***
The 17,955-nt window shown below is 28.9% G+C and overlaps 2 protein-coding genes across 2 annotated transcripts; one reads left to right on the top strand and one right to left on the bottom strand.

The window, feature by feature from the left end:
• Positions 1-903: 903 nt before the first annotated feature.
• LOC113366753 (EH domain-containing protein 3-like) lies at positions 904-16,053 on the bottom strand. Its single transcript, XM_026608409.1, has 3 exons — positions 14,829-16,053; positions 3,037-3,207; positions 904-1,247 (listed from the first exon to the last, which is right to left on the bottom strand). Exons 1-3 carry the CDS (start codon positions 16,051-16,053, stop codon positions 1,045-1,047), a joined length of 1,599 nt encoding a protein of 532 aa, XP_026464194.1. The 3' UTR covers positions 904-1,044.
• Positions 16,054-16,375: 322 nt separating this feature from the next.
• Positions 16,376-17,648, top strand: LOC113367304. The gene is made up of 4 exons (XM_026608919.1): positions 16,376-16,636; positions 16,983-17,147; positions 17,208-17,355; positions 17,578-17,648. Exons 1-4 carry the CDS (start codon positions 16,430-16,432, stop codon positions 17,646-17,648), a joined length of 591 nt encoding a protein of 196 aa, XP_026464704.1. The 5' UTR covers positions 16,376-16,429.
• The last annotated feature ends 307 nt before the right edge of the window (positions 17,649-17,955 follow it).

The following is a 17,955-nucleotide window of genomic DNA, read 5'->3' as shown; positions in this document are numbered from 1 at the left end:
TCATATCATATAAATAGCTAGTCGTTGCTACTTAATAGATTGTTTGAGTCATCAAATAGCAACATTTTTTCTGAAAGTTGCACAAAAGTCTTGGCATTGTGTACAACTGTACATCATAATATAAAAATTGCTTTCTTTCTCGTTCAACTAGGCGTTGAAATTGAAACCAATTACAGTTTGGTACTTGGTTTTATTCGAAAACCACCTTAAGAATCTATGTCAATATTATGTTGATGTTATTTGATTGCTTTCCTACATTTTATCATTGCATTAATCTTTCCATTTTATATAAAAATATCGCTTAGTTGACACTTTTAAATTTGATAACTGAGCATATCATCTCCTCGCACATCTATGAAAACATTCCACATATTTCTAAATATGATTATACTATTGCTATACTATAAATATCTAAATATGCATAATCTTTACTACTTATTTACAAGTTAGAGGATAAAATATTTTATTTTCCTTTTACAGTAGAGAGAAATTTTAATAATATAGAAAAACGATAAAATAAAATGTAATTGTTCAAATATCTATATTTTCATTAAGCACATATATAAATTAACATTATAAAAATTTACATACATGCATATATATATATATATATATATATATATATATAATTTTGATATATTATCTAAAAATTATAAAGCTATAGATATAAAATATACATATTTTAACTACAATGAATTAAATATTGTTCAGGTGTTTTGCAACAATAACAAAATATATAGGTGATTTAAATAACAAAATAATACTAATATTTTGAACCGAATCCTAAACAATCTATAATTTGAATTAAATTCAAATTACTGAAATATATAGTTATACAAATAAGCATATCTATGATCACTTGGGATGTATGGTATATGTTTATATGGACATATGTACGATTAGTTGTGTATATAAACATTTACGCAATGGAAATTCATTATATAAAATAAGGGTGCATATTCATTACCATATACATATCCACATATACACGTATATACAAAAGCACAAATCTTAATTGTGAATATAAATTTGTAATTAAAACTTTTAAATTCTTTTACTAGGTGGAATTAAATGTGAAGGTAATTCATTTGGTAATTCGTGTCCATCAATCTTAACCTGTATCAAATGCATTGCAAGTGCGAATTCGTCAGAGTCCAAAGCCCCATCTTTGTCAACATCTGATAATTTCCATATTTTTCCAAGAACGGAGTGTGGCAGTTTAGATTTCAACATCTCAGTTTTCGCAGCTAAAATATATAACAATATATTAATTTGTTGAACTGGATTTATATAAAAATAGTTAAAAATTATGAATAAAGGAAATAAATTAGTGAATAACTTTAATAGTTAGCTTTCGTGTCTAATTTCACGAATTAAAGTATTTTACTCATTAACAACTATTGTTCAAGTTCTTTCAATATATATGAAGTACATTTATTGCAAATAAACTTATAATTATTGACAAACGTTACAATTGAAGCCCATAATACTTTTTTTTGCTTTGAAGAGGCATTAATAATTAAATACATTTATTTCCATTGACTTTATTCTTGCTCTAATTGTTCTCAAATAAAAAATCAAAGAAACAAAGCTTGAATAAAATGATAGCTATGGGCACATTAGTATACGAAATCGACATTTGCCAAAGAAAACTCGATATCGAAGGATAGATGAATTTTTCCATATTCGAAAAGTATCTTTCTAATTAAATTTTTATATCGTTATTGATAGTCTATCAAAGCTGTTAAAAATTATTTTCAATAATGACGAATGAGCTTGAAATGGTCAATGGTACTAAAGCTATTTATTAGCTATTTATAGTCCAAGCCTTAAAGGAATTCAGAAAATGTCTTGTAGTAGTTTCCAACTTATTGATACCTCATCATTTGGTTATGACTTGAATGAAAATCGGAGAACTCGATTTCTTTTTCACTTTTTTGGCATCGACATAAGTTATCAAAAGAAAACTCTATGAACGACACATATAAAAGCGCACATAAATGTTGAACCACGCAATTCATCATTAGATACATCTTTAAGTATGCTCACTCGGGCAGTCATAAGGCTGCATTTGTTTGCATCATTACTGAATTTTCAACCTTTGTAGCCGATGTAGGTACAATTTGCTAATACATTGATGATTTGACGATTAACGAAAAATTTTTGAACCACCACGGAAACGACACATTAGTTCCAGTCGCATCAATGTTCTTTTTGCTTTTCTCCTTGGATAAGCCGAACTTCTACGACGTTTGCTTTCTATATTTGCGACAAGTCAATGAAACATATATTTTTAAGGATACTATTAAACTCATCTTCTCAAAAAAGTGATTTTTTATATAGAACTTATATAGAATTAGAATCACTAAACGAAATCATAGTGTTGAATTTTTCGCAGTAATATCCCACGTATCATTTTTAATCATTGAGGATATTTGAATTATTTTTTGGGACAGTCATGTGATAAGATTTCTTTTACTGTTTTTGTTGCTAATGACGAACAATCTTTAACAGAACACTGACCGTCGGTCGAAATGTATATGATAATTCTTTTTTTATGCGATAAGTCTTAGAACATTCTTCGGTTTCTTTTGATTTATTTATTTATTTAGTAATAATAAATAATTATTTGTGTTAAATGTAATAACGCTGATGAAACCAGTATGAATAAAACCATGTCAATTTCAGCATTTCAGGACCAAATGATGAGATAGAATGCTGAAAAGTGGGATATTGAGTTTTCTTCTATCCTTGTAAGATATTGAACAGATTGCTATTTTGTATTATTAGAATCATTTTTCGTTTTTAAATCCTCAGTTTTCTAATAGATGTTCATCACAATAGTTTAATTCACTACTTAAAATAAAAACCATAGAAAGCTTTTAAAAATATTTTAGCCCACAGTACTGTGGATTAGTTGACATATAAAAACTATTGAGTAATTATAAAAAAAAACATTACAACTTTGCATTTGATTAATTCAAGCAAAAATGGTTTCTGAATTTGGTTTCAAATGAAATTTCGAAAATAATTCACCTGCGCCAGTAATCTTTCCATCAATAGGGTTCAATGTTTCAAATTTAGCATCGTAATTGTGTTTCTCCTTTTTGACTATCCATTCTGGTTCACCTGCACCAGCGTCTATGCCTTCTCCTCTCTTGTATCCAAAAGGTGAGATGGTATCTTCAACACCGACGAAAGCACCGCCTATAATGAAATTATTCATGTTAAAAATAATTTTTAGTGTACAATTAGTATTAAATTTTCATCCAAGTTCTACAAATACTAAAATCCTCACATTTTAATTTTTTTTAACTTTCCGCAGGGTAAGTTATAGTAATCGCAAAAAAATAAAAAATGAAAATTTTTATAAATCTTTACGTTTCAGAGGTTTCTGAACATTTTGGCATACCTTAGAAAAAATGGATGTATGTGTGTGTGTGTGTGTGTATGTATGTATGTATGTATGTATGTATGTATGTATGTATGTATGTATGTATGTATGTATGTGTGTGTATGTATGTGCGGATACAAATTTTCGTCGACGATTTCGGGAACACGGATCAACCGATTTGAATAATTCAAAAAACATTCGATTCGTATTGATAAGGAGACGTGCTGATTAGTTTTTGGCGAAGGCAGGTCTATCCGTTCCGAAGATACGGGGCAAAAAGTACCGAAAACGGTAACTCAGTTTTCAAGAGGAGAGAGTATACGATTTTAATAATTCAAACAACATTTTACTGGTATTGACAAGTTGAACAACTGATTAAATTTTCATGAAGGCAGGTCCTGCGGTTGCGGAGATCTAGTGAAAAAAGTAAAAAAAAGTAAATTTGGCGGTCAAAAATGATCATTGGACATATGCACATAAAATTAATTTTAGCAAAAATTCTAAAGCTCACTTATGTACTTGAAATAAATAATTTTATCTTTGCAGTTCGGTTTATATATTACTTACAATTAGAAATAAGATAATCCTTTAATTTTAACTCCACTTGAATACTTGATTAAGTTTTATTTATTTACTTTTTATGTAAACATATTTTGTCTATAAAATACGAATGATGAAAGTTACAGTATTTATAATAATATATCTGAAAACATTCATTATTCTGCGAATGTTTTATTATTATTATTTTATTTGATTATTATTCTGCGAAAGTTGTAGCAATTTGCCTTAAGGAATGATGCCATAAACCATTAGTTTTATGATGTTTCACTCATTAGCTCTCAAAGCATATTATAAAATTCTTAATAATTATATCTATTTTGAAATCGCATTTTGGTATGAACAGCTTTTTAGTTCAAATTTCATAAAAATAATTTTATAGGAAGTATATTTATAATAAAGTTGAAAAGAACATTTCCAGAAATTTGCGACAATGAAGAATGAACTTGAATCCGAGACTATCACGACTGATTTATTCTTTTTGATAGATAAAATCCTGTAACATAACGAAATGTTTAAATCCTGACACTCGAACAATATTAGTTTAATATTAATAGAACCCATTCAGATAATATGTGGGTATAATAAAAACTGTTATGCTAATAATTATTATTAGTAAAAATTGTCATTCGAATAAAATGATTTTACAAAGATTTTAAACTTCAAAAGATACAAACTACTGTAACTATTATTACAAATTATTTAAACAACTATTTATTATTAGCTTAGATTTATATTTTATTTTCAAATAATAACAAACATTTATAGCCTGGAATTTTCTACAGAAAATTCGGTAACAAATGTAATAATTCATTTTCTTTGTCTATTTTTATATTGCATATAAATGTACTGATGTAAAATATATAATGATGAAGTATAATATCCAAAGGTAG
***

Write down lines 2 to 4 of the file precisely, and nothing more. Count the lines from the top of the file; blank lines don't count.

The window, feature by feature from the left end:
• Positions 1-903: 903 nt before the first annotated feature.
• LOC113366753 (EH domain-containing protein 3-like) lies at positions 904-16,053 on the bottom strand. Its single transcript, XM_026608409.1, has 3 exons — positions 14,829-16,053; positions 3,037-3,207; positions 904-1,247 (listed from the first exon to the last, which is right to left on the bottom strand). Exons 1-3 carry the CDS (start codon positions 16,051-16,053, stop codon positions 1,045-1,047), a joined length of 1,599 nt encoding a protein of 532 aa, XP_026464194.1. The 3' UTR covers positions 904-1,044.